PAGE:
The Patriots gear up for arguably the toughest five-game regular-season stretch in the history of the NFL
September 18, 2005

If you know Bill Belichick, you can bet the Patriots' coach is going to stand up in front of his players this week, hold up the team's game schedule and say something like, "Can you believe what this league is doing to us? The NFL doesn't want us to win, and here's the proof."

Belichick will be talking about the five-game stretch that begins on Sunday at Carolina (7-9 last year) and continues through Oct. 16 with games at Pittsburgh (15-1), at home against San Diego (12-4), at Atlanta (11-5) and at Denver (10-6). According to the Elias Sports Bureau, no other NFL team has ever had a five-game run in which four games were on the road and the five opponents averaged 11 wins or better in the previous season.

That brutal slate of games has some New England players thinking there's a conspiracy against them. "The league doesn't want us to threepeat," says safety Rodney Harrison. "What type of schedule has anyone ever had like that?"

"[The league] wants parity," adds linebacker Mike Vrabel, with a snicker. "We got the memo on that one. I think Paul Tagliabue delivered it himself."

The late NFL scheduling czar, Val Pinchbeck, liked to pit good teams against good teams and mediocre against mediocre early in the season, to keep as many clubs as possible in the playoff hunt. But that's not what happened this season, according to Howard Katz, the league's senior vice president of media operations, who oversees the team of NFL officials and computer consultants in charge of configuring the schedule. Katz describes a perfect storm of circumstances that led to the Pats' tough first two months. "There was absolutely no conspiracy against the Patriots," he says. "Was there ever the sentiment, 'Let's make it tough for them'? I can promise you there was not."

For instance, the way divisions are rotated in the schedule formula, AFC West teams had the AFC East and NFC East as two scheduling partners this year, meaning those West Coast clubs have to make multiple cross-country trips. Teams want those trips spaced out over the season, and the best schedule Katz & Co. could devise sent AFC West champ San Diego to Foxborough on Oct. 2.

"I wish I could tell you it's an exact science," says Katz. "But the schedule is a huge jigsaw puzzle, with many solutions. How do we solve the puzzle by making a TV schedule that maximizes ratings and has competitive balance fair to the teams? That's what we try to do."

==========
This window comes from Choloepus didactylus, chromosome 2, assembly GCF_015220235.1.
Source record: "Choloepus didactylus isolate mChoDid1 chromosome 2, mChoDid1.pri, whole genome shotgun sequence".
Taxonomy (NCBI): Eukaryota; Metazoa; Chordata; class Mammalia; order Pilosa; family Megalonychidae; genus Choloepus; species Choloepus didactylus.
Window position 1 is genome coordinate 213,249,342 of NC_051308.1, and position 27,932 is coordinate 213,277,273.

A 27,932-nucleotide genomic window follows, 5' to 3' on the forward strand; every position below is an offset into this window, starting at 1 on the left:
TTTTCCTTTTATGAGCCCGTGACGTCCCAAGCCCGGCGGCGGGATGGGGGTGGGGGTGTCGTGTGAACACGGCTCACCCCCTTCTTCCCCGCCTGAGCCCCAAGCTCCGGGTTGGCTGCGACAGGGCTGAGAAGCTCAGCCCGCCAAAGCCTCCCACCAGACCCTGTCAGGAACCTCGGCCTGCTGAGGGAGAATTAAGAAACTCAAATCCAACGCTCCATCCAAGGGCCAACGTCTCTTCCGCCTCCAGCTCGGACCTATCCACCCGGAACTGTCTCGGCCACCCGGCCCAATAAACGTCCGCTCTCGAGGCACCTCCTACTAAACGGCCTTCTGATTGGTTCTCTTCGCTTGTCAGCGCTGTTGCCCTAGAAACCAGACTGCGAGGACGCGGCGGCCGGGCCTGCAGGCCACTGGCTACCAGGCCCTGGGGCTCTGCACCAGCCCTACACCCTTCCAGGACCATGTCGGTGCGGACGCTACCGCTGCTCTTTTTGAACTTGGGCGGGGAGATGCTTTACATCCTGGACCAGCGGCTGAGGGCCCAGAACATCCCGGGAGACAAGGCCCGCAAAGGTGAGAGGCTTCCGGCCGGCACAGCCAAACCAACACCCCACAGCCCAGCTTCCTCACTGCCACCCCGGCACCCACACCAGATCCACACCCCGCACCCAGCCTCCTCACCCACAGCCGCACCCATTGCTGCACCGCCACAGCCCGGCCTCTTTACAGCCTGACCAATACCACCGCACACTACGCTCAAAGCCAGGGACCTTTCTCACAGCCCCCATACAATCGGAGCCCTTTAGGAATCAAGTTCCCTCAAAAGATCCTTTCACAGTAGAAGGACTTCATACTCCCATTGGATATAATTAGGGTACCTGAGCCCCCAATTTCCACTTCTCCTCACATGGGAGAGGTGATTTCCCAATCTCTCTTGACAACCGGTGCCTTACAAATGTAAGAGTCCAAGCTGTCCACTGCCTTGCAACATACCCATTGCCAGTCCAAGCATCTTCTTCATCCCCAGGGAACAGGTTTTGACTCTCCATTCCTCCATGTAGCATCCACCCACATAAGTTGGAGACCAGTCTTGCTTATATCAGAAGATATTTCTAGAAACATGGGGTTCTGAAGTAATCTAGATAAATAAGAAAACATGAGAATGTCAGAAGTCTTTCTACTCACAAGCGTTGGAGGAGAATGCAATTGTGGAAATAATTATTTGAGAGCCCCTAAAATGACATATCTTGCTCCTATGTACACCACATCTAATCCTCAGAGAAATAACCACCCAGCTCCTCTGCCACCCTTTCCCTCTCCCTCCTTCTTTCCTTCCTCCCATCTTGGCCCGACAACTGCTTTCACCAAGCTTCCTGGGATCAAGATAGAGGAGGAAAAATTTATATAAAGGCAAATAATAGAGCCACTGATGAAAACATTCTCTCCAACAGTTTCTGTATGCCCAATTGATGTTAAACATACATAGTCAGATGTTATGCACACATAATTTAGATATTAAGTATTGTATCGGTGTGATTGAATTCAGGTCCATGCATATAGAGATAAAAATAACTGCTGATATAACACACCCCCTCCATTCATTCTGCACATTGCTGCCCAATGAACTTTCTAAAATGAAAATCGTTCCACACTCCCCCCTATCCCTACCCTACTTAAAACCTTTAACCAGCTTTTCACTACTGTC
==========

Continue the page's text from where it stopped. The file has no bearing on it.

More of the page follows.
A difficult start to the 2002 season helped doom New England's first attempt to repeat as NFL champion. In the first six weeks the Patriots played teams with a combined '01 record of 57-39. New England struggled to a 3-3 start, finished 9-7 and missed the playoffs. This year, at least, the Pats had a Week 1 breather, a 30-20 win over the Raiders at home last Thursday night. Still, if they want home field advantage in January, they likely will have to win at least three of the next five games.

After that, New England has only three games against teams that won 10 or more in 2004, one with the Colts and a pair against the Jets.


Larry Johnson is making it very hard for Kansas City's Dick Vermeil to remain a one-back coach. When Vermeil's workhorse, Priest Holmes, missed the second half of last season with a knee injury, Johnson got a shot and ended up rushing for 498 yards over the last five games (averaging 5.0 yards per carry). Holmes was back in his old spot against the Jets on Sunday, but it was Johnson who stood out, rushing for 110 yards and two touchdowns on only nine attempts. Pretty tough to ignore the firepower of a Holmes-Johnson combination: 31 carries, 195 yards and three TDs in a 27-7 win over New York. "It's not ideal for either guy," Vermeil said of the shared load, "but both are pretty darn fresh late in games." ... San Diego's 5'6" Darren Sproles might be the most exciting rookie in the league. The running back out of Kansas State had 171 return yards in the 28-24 loss to Dallas and soon will be a third-down weapon for coach Marty Schottenheimer.... While everyone talked about the Lions' potentially explosive offense before the season, the performance of Detroit's defense is what stood out in Sunday's 17-3 victory over Green Bay. That's the fewest points the Packers have scored in Brett Favre's 226 regular- and postseason starts.

Belichick's ability to prepare his team will be sorely tested over the next month.

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